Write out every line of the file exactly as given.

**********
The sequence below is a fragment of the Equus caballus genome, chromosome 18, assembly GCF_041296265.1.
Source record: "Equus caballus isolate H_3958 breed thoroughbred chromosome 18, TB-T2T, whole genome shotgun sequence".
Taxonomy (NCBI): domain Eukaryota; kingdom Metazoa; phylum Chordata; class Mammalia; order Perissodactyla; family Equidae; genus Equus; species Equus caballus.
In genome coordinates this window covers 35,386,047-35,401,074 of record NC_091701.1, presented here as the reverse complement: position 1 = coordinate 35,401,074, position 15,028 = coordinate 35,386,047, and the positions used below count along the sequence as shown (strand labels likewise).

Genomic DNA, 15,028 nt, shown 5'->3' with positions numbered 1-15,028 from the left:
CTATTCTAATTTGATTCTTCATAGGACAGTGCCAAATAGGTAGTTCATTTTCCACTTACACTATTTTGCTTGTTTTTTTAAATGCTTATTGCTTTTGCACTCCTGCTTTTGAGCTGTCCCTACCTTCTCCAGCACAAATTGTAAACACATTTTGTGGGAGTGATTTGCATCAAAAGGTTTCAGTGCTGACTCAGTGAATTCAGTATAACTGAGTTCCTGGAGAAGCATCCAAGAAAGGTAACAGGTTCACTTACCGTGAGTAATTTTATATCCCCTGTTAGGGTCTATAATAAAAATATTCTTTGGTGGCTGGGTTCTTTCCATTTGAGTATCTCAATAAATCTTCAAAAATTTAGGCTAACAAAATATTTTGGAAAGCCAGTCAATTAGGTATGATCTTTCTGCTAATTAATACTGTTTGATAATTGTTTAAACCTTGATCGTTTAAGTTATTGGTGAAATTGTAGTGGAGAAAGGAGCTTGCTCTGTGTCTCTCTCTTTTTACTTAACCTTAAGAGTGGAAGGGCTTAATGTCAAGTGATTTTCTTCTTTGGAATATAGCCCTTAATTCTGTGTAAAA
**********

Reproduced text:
The sequence below is a fragment of the Equus caballus genome, chromosome 18, assembly GCF_041296265.1.
Source record: "Equus caballus isolate H_3958 breed thoroughbred chromosome 18, TB-T2T, whole genome shotgun sequence".
Taxonomy (NCBI): domain Eukaryota; kingdom Metazoa; phylum Chordata; class Mammalia; order Perissodactyla; family Equidae; genus Equus; species Equus caballus.
In genome coordinates this window covers 35,386,047-35,401,074 of record NC_091701.1, presented here as the reverse complement: position 1 = coordinate 35,401,074, position 15,028 = coordinate 35,386,047, and the positions used below count along the sequence as shown (strand labels likewise).

Genomic DNA, 15,028 nt, shown 5'->3' with positions numbered 1-15,028 from the left:
CTATTCTAATTTGATTCTTCATAGGACAGTGCCAAATAGGTAGTTCATTTTCCACTTACACTATTTTGCTTGTTTTTTTAAATGCTTATTGCTTTTGCACTCCTGCTTTTGAGCTGTCCCTACCTTCTCCAGCACAAATTGTAAACACATTTTGTGGGAGTGATTTGCATCAAAAGGTTTCAGTGCTGACTCAGTGAATTCAGTATAACTGAGTTCCTGGAGAAGCATCCAAGAAAGGTAACAGGTTCACTTACCGTGAGTAATTTTATATCCCCTGTTAGGGTCTATAATAAAAATATTCTTTGGTGGCTGGGTTCTTTCCATTTGAGTATCTCAATAAATCTTCAAAAATTTAGGCTAACAAAATATTTTGGAAAGCCAGTCAATTAGGTATGATCTTTCTGCTAATTAATACTGTTTGATAATTGTTTAAACCTTGATCGTTTAAGTTATTGGTGAAATTGTAGTGGAGAAAGGAGCTTGCTCTGTGTCTCTCTCTTTTTACTTAACCTTAAGAGTGGAAGGGCTTAATGTCAAGTGATTTTCTTCTTTGGAATATAGCCCTTAATTCTGTGTAAAA